The Office of Intellectual Freedom (OIF), an arm of the American Library Association (ALA), recently released the list of the most banned books in the US during 2014. It’s an annual report, but what’s surprising is that, year upon year, these lists increasingly contain YA and Children’s titles.
These challenges seem to be part of a wider movement debating the appropriateness and necessity of more mature themes cropping up in literature aimed at younger audiences. More importantly, it brings up the question, once you leave the parents out: what do young people really want to read about?
The enshrined right to read a book
Each year, the OIF compiles a list of the ten ‘Most Banned’ books in the US, then draws attention to the censorship of these and other banned books during Banned Books Week (27 Spetmeber-3 October 2015). It is, the OIF believes, every person’s right to express their thoughts through writing, and everyone else’s right to be able to access and read those thoughts.
The list compiled by looking at the number of ‘challenges’, attempts to remove or restrict a given title, made via documented requests to schools and libraries during the course of the previous year. Evidence shows that between 2000-2009, at least 5,099 challenges were reported to OIF. Of these, 1,639 were made in school libraries and 1,811 in classrooms, with a whopping 2,535 of the total made by parents. This indicates that at least half the challenges were probably made in relation to books accessed by, and intended for, younger audiences, by their guardians.
This correlates with many of the titles listed as frequently banned books over the past few years, which feature a number of YA books, including The Hunger Games, The Kite Runner and The Absolutely True Diary of a Part-Time Indian. Reasons for challenges include ‘sexually explicit’, ‘offensive language’, ‘violence’ and, most interestingly, ‘unsuited to age group’. We can surmise that US parents are clearly concerned about what ideas YA literature might be exposing their children to.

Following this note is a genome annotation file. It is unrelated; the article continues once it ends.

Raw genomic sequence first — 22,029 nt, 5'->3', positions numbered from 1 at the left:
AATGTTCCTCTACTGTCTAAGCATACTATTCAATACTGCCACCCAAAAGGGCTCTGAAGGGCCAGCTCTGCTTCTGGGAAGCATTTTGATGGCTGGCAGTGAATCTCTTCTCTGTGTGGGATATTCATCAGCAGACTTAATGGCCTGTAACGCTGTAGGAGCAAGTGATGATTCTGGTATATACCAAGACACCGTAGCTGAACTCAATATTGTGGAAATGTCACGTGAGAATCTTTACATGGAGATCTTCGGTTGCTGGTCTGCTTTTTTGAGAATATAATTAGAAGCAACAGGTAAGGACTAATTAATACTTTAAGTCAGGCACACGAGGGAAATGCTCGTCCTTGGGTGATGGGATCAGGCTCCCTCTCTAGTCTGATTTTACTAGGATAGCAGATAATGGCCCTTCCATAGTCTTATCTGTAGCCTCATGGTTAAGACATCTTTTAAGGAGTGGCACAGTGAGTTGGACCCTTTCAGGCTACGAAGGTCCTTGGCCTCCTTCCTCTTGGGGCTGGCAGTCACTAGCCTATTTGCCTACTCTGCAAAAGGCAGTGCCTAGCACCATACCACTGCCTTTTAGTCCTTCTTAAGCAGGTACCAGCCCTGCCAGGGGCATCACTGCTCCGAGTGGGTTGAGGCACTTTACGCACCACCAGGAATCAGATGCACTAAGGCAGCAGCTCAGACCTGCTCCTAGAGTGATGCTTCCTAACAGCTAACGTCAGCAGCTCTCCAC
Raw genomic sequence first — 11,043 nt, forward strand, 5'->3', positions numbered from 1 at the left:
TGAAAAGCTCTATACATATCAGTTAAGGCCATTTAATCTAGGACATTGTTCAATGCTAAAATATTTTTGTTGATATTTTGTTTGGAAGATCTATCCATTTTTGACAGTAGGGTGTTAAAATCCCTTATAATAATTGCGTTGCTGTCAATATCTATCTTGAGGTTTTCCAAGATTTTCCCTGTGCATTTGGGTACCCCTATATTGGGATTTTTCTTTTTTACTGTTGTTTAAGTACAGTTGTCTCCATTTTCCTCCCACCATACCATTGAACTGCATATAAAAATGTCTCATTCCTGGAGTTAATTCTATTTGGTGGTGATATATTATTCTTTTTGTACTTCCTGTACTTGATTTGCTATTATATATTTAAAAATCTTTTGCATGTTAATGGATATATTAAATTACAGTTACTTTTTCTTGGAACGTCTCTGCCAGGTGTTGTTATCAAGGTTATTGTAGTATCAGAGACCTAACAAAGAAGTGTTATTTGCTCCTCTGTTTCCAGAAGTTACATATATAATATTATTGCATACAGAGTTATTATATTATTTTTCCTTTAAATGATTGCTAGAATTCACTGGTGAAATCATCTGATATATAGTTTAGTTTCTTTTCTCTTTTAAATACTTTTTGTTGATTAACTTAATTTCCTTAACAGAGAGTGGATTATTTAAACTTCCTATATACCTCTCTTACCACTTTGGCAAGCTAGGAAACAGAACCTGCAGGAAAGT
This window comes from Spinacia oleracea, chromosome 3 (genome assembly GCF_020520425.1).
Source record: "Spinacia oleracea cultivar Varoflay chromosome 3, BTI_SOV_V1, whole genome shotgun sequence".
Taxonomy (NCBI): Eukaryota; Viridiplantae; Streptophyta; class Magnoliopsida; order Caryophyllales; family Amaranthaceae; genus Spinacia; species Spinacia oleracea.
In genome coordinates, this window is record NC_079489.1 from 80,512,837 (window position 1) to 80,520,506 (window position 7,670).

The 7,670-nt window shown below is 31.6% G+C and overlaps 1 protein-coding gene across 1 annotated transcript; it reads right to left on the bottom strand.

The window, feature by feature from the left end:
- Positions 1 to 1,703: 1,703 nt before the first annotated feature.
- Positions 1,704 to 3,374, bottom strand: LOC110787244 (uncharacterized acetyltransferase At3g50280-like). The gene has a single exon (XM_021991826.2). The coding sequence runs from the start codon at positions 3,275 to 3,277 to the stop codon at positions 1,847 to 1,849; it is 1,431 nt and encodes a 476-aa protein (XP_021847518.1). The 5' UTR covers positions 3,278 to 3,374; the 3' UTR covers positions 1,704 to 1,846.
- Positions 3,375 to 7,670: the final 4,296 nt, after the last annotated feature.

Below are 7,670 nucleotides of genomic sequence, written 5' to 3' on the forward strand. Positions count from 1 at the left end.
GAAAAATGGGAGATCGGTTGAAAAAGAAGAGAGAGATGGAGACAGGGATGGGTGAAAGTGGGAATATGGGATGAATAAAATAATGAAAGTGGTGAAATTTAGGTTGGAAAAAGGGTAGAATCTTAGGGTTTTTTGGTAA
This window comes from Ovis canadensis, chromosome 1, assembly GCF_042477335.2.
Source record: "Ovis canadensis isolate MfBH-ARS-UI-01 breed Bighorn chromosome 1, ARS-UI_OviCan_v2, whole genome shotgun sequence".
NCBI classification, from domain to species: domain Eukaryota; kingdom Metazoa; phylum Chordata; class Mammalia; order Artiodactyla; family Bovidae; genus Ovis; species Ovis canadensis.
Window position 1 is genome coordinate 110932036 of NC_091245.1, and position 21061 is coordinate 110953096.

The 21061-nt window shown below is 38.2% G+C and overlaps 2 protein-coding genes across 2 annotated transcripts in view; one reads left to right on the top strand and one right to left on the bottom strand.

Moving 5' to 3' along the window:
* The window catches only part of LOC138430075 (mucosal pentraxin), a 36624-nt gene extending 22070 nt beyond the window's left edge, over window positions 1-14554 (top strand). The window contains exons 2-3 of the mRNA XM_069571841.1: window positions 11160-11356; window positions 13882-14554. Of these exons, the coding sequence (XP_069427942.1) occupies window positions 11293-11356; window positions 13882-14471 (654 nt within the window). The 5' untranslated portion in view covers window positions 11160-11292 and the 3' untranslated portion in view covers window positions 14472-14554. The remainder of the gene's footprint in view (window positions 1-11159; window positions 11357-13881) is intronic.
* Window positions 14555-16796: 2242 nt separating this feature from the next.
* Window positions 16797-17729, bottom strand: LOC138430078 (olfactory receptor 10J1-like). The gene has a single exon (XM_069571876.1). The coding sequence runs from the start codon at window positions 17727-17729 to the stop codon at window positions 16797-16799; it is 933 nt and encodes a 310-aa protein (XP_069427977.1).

Across the Pond
Here in the UK, banned books are far less common, but there is still strong debate about what children and teenagers should and should not be exposed to. There are those who are still concerned about the increasing number of sex scenes, depictions of drug use, violence, etc. which are appearing in YA fiction – and what’s more, are often described using some pretty graphic language. Just because the Brits aren’t banning books, doesn’t mean that they’re not concerned about over-loading teenager’s brains with too much detail.
Concerned parents aside, however, we have to admit that YA books are selling like hot cakes right now. In fact, Children’s and YA have consistently been the strongest areas of the trade industry during the last couple of years. From The Fault in Our Stars to Lauren Myracle’s Twelve, young people seem to be hungry for literature that doesn’t hold any punches and give details about their own experiences in life as well as difficult subjects they might encounter in other people’s. As far as exposing the truth of the grown-up world goes, we seem to have hit the golden mean. Yet, while there is no question that young people want to read authors who discuss these difficult matters with honesty, it is still crucial to maintain a core of sensitivity, otherwise ‘YA’ quickly strays into ‘Adult’ territory.
That’s where the publisher’s come in. There is a tipping point between enough and too much detail: YA literature is a half-way house between children’s and adult’s literature and it is our job as publishers to maintain that fine line between the two. If a young person wants to pick up an adult book, that’s fine, but if we label something as ‘YA’, we should constantly check to make sure that’s really what we’re releasing.
Banning books is not the answer, but there is a question which we should always, always ask ourselves: while honesty is great, how much is too much?